Jojoba can be found in a wide range of cosmetic and skincare products, including makeup, shampoo, lip balm, and hand, face, and body lotions. You can also find refined and unrefined jojoba oil from any number of online retailers and aromatherapy shops. Here are some tips that can help:

  • Most naturopaths will recommend that you buy only unrefined, organic, cold-pressed virgin jojoba oil. Unrefined jojoba oil will be clear with a bright golden color and have a mild nutty scent.
  • Avoid oils that are not sold in dark amber or blue glass bottles. Jojoba oil is easily degraded by sunlight. While a one-liter plastic jug of jojoba may seem like a good bargain, it is more likely to be low-grade.
  • Don't let price alone guide your buying decision. Even some high-price brands have been known to be diluted with mineral oil or isopropyl alcohol, both of which can cause skin irritation.

When reading the product label, don't mistake "pure" for "organic." The term "pure" simply means there are no added ingredients.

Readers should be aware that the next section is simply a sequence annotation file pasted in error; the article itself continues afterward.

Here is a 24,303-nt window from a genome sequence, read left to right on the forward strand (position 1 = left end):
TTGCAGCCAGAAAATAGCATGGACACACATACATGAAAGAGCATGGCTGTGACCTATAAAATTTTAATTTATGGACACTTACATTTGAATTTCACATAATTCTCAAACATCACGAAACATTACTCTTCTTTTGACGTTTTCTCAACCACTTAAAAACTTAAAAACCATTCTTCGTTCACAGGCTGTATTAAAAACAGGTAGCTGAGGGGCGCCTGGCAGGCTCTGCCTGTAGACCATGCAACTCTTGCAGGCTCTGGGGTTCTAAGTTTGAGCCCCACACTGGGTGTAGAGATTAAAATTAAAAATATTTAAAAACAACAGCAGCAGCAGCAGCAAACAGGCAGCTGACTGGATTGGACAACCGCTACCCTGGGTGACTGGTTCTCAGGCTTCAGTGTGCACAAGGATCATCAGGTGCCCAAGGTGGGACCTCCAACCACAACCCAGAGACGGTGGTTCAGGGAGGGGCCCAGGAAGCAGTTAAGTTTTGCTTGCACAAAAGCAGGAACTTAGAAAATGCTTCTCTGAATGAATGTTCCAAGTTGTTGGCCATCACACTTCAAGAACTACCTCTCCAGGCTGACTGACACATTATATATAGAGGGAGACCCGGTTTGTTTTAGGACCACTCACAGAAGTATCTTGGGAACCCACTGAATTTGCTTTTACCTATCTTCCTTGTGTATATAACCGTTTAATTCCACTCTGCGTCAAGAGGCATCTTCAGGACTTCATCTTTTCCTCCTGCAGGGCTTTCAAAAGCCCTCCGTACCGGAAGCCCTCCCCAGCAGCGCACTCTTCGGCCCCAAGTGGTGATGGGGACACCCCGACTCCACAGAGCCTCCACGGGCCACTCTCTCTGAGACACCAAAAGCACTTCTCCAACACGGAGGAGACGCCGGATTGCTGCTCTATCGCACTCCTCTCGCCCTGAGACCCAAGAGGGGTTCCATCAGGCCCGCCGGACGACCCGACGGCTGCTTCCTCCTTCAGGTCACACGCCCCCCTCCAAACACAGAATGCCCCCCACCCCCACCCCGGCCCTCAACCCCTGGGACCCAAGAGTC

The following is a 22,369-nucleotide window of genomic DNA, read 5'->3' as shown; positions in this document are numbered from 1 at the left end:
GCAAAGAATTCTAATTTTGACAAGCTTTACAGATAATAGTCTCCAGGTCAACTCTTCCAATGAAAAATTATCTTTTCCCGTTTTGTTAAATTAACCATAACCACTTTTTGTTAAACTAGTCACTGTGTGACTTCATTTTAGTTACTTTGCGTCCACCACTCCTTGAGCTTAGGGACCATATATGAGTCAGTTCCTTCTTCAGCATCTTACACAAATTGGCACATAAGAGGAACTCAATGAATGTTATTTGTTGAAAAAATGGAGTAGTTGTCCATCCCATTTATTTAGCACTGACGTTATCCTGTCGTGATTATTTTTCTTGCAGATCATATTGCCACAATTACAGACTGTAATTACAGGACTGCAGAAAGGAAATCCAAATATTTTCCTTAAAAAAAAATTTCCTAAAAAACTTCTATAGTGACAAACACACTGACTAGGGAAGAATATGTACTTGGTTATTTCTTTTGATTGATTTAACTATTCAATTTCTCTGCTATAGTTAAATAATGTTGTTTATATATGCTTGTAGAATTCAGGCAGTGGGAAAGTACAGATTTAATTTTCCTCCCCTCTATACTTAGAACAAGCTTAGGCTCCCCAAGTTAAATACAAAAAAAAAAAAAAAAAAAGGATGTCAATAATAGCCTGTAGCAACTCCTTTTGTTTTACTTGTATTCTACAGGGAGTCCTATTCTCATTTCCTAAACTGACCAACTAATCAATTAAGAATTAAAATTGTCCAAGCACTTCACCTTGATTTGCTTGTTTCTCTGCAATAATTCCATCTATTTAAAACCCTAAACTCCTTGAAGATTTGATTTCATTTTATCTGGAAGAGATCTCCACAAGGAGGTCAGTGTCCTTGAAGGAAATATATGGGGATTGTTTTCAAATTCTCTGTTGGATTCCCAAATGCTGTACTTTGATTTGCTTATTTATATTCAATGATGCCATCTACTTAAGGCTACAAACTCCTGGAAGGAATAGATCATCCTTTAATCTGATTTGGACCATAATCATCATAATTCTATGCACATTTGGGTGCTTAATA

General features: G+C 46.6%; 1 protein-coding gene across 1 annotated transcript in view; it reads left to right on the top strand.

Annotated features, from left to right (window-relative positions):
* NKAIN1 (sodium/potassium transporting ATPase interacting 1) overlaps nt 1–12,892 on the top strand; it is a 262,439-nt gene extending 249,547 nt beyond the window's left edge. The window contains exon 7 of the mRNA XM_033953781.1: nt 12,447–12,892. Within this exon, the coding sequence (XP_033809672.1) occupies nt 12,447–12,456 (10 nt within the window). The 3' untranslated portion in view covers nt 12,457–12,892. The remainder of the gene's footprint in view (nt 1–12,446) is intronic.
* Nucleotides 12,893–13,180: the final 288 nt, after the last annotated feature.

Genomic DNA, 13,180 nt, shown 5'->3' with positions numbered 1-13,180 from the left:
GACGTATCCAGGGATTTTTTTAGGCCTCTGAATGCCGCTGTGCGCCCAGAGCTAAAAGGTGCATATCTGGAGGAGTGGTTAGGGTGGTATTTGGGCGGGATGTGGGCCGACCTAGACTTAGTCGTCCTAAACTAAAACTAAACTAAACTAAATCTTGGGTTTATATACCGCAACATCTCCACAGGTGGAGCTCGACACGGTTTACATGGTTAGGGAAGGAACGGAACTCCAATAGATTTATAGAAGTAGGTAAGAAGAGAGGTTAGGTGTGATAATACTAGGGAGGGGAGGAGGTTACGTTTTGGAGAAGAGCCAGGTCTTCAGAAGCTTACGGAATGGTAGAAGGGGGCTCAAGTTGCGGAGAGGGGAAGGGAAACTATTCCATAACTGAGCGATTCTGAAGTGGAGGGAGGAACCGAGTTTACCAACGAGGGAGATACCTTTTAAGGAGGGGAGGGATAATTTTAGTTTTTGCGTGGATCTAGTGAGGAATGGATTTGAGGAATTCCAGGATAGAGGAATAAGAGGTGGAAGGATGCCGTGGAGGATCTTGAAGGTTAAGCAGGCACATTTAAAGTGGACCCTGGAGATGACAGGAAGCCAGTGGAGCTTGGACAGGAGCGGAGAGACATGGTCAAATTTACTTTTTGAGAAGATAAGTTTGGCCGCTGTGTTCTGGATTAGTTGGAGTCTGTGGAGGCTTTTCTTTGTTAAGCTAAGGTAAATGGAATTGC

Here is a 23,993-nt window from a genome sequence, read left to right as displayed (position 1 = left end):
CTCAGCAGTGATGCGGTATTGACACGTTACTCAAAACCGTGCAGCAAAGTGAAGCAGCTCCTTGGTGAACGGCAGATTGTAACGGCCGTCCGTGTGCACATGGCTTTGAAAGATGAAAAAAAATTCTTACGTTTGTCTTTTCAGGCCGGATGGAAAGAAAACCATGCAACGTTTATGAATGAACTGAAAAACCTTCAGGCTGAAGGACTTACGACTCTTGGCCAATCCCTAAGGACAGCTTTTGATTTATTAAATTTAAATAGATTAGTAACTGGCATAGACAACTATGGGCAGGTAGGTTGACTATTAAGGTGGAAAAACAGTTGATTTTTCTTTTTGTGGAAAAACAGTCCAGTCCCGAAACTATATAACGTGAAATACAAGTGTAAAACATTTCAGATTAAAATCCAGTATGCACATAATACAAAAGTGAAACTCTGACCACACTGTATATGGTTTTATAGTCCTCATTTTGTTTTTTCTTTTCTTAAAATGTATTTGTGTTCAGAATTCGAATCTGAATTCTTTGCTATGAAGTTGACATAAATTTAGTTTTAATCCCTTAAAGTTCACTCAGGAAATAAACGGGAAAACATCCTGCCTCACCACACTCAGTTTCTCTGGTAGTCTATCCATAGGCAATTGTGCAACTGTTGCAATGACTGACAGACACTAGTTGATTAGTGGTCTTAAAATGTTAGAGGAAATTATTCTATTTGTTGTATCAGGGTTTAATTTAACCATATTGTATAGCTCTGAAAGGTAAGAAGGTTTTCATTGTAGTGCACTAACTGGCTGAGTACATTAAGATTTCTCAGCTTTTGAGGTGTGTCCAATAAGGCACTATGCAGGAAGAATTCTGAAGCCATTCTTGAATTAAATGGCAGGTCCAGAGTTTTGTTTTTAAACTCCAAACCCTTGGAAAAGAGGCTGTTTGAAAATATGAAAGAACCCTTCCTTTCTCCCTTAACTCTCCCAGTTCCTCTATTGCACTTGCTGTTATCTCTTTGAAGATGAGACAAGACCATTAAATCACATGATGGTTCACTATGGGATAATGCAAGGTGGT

Jojoba oil has a surprisingly long shelf life (up to five years). It is resistant to high temperatures and can be safely stored at room temperature. If the wax esters have been removed, it can even be kept in the refrigerator for a longer shelf life.

Jojoba plants can be purchased in certain parts of the United States, where they are appreciated as much for their ornamental value as their therapeutic properties.

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Article Sources

Verywell Health uses only high-quality sources, including peer-reviewed studies, to support the facts within our articles. Read our editorial policy to learn more about how we fact-check and keep our content accurate, reliable, and trustworthy.
  1. Al-Obaidi JR, Halabi MF, AlKhalifah NF, et al. A review on plant importance, biotechnological aspects, and cultivation challenges of jojoba plant. Biol Res. 2017;50:25. doi:10.1186/s40659-017-0131-x.

  2. Pazyar N, Yaghoobi R. The Potential Anti-Psoriatic Effects of Jojoba Extract. J Dermatol Res. 2016;1(1):14-15.

  3. Minckler MR, Fisher J, Bowers R, Amini R. Unusual etiology of gastrointestinal symptoms: the case of jojoba butter. Open Access Emerg Med. 2017;9:27-9. doi:10.2147/OAEM.S127273.